The Washington Times
December 22, 2008
This capital’s growing thirst for clean water is clashing with provincial demands and concerns that plans to tap China’s rivers will hurt an already troubled environment.
As a result, China has delayed by four years a project to transfer water more than 600 miles from a tributary of the Yangtze River to Beijing and Tianjin, pushing the completion date to 2014.
First proposed by Mao Zedong in the 1950s, the south-to-north water diversion is designed to maintain explosive industrialization in – and migration to – the country´s northern cities.
Critics of the $62 billion project have long argued that it is riddled with environmental flaws. Some of the strongest calls for a delay come from officials in central Hubei province, home to the Danjiangkou Dam, where the water would originate.
Wang Fenyu, a project official, told the Changjiang (Yangtze) Times recently that completion of what is known as the “central route” had been pushed back from 2010 until 2014 “to prevent ecological and environment risks.”
To ensure Beijing´s thirst is not quenched with dirty water, “Hubei must build even more water-treatment plants and ecological restoration facilities,” Mr. Wang said. The project originally was slated to be finished by last summer’s Olympics.
The central route, one of three planned large water projects, is designed to divert 44.8 billion cubic meters of water each year from the Han River, a major tributary of the Yangtze, to supply Beijing and Tianjin.
Construction of an eastern route, which would channel water from the Yangtze’s lower reaches to Shandong province, also has been crippled by pollution problems. A report by the official Xinhua news agency in 2006 described China’s longest river as “cancerous,” warning that it could be a “dead river” in five years.
There are plans for an even more controversial western route, not slated for completion until 2050, which would divert rivers that flow through the Tibetan plateau to arid northwestern regions.
In addition to the upper Yangtze, another river in Tibet that could be affected is the Yarlong Tsangpo. It becomes the Brahmaputra after it winds across the Indian border and down into Bangladesh. Any diversion by China would reduce the water level of the river and threaten the livelihoods of millions of Indian and Bangladeshi farmers downstream.
For now, though, the central route prompts the most immediate concerns, potentially affecting Chinese farmers toiling on the cracked earth of Hebei province, Beijing’s poor neighbor.
The canal is already transporting about 300 million cubic meters of water a year to Beijing from three reservoirs during the dry season.
Hebei’s farmers also are losing out to the plundering of underground water resources by local factories and city residents, said Zhang Zhongmin, founder of the Green Friend Association in Hebei.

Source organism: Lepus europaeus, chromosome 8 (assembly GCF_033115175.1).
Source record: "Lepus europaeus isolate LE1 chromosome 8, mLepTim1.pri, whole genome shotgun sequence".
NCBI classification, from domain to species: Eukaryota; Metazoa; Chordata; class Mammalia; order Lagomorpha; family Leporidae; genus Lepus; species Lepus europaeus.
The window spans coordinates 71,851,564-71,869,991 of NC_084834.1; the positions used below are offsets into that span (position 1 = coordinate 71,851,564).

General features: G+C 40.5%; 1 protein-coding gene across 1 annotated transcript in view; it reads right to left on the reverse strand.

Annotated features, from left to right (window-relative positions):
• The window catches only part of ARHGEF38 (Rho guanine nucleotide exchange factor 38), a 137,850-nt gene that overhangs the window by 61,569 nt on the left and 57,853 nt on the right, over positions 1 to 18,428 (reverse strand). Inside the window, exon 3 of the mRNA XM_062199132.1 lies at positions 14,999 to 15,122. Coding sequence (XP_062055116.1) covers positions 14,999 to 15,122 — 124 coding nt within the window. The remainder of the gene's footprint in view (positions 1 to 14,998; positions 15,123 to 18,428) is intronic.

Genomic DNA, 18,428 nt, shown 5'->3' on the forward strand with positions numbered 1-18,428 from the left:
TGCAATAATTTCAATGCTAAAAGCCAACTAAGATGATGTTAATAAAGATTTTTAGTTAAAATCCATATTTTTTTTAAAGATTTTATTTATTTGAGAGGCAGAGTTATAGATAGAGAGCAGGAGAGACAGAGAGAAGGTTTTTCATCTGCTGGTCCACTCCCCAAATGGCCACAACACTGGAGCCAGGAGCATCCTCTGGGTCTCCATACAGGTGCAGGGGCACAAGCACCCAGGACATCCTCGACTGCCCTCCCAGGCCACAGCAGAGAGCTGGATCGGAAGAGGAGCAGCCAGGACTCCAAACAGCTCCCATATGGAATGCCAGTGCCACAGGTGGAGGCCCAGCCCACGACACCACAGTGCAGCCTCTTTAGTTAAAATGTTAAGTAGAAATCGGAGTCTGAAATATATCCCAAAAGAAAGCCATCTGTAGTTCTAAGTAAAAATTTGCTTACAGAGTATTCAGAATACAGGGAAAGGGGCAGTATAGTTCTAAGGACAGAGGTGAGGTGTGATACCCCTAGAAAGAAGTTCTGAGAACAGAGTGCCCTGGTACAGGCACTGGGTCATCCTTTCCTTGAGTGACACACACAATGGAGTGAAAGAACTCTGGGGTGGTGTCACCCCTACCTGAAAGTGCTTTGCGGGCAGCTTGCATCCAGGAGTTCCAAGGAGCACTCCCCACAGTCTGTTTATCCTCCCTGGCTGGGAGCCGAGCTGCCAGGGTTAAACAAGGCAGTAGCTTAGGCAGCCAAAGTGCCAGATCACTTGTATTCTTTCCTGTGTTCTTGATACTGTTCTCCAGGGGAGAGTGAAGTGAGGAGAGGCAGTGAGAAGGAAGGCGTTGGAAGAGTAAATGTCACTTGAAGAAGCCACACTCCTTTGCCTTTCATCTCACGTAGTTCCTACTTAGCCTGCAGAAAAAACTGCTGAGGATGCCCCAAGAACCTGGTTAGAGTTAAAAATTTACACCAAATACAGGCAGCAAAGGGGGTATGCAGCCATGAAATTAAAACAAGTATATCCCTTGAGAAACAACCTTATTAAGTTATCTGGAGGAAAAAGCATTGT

“Some factories and urban families are digging secret wells to tap the underground water, but there is no punishment even if they are caught,” he said. “If people and enterprises don’t know how to save water and if there is no proper legislation, then the water-diversion project will be unsustainable and doomed to fail.”
The government has paid compensation to farmers forced off their land to make way for the project, but Mr. Zhang said the payments are insufficient.
“It is not enough in the long term, but many farmers don’t worry too much about that when they have the money in their hands. But the land is a farmer’s lifeline. The money will run out, and then the farmer will realize he has no land,” he said.
Sandra Postel, director of the Global Policy Water Project, based in Massachusetts, said land, water and pollution issues caused by the water-diversion project may increase disputes within China. Protests have increased markedly in recent years.
But Wen Bo, head of Pacific Environment’s China program, suspects that the government will be able to get its way.
“People are not empowered; they do not have the political power to defend their water rights. Many are simply not aware they have the right to use the water in their own backyard,” he said.
A California-based environmental group called International Rivers has said that China’s water-transfer plan is “fundamentally flawed” and will not solve the country’s water problems.
Instead it advocates more extensive collection of rainwater and better water-management practices, such as increasing water tariffs to deter wastefulness.
Senior Chinese officials, however, say that resolving the country’s water woes requires drastic action. Long before becoming prime minister in March 2003, Wen Jiabao warned back in 1999 that water shortages threatened the “survival of the Chinese nation.”
There have been other radical policy suggestions put forward to avert a potential crisis. Last year, Mei Xinyu, a researcher with the Ministry of Commerce, called for the government to move its capital away from drought-stricken Beijing to the Yangtze River area to prevent it from being a “burden on the rest of the nation.”
Categories: Beijing Water